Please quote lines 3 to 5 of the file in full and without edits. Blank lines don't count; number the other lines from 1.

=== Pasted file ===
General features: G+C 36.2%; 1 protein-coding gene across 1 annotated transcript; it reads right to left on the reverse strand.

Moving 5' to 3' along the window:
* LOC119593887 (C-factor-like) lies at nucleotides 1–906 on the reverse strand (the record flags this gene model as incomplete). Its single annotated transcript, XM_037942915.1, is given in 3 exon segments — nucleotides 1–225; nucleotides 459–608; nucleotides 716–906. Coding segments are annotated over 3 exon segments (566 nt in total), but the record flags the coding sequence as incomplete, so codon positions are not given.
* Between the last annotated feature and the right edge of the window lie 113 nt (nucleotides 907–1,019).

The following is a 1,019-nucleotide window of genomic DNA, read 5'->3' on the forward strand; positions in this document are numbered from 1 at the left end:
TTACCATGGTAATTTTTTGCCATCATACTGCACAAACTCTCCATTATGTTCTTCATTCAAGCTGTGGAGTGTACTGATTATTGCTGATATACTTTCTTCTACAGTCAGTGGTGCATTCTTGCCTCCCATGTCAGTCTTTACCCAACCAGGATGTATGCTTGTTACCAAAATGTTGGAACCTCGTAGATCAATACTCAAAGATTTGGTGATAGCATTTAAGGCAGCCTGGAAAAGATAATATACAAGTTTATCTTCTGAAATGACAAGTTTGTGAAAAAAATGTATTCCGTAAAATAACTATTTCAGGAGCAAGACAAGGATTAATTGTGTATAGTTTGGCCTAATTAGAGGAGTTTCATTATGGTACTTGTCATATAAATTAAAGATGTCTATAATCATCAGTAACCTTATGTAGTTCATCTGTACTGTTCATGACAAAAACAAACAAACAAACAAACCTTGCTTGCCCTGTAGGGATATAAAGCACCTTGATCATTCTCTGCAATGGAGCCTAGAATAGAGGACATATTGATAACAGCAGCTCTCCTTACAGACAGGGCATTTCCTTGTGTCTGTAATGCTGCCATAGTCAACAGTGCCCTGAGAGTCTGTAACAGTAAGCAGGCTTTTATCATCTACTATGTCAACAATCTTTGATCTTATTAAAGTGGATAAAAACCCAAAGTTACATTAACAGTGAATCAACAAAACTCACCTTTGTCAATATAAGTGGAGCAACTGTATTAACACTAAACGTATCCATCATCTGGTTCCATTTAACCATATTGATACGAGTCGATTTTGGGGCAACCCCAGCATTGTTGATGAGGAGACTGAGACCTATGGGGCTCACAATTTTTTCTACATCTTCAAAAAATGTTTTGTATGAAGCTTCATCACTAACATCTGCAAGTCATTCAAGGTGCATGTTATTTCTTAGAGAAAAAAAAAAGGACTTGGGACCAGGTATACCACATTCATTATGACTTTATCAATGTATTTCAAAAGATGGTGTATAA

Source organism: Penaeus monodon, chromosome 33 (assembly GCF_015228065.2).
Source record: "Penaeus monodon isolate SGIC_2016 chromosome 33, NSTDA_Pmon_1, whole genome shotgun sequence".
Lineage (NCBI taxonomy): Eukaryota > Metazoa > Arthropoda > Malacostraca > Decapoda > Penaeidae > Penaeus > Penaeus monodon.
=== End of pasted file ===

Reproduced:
* LOC119593887 (C-factor-like) lies at nucleotides 1–906 on the reverse strand (the record flags this gene model as incomplete). Its single annotated transcript, XM_037942915.1, is given in 3 exon segments — nucleotides 1–225; nucleotides 459–608; nucleotides 716–906. Coding segments are annotated over 3 exon segments (566 nt in total), but the record flags the coding sequence as incomplete, so codon positions are not given.
* Between the last annotated feature and the right edge of the window lie 113 nt (nucleotides 907–1,019).

The following is a 1,019-nucleotide window of genomic DNA, read 5'->3' on the forward strand; positions in this document are numbered from 1 at the left end: